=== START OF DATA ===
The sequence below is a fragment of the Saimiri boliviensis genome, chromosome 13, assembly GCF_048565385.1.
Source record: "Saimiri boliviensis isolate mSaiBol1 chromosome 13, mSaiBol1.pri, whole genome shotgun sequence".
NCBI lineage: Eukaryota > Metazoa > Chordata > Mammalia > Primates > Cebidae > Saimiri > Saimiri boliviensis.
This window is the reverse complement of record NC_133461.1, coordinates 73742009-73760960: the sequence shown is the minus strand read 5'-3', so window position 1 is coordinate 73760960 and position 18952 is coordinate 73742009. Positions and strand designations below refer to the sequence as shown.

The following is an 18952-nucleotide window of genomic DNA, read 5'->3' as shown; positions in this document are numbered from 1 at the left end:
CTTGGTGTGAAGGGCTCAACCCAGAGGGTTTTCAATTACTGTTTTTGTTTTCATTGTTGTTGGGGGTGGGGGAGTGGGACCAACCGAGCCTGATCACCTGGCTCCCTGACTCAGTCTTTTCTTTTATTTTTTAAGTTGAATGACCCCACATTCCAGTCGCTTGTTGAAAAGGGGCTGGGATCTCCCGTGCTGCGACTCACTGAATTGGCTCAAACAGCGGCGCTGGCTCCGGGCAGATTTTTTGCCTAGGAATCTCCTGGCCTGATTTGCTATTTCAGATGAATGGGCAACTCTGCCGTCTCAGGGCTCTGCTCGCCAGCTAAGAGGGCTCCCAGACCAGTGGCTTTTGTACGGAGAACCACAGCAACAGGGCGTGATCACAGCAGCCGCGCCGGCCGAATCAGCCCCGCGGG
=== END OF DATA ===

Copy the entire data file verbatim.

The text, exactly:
The sequence below is a fragment of the Saimiri boliviensis genome, chromosome 13, assembly GCF_048565385.1.
Source record: "Saimiri boliviensis isolate mSaiBol1 chromosome 13, mSaiBol1.pri, whole genome shotgun sequence".
NCBI lineage: Eukaryota > Metazoa > Chordata > Mammalia > Primates > Cebidae > Saimiri > Saimiri boliviensis.
This window is the reverse complement of record NC_133461.1, coordinates 73742009-73760960: the sequence shown is the minus strand read 5'-3', so window position 1 is coordinate 73760960 and position 18952 is coordinate 73742009. Positions and strand designations below refer to the sequence as shown.

The following is an 18952-nucleotide window of genomic DNA, read 5'->3' as shown; positions in this document are numbered from 1 at the left end:
CTTGGTGTGAAGGGCTCAACCCAGAGGGTTTTCAATTACTGTTTTTGTTTTCATTGTTGTTGGGGGTGGGGGAGTGGGACCAACCGAGCCTGATCACCTGGCTCCCTGACTCAGTCTTTTCTTTTATTTTTTAAGTTGAATGACCCCACATTCCAGTCGCTTGTTGAAAAGGGGCTGGGATCTCCCGTGCTGCGACTCACTGAATTGGCTCAAACAGCGGCGCTGGCTCCGGGCAGATTTTTTGCCTAGGAATCTCCTGGCCTGATTTGCTATTTCAGATGAATGGGCAACTCTGCCGTCTCAGGGCTCTGCTCGCCAGCTAAGAGGGCTCCCAGACCAGTGGCTTTTGTACGGAGAACCACAGCAACAGGGCGTGATCACAGCAGCCGCGCCGGCCGAATCAGCCCCGCGGG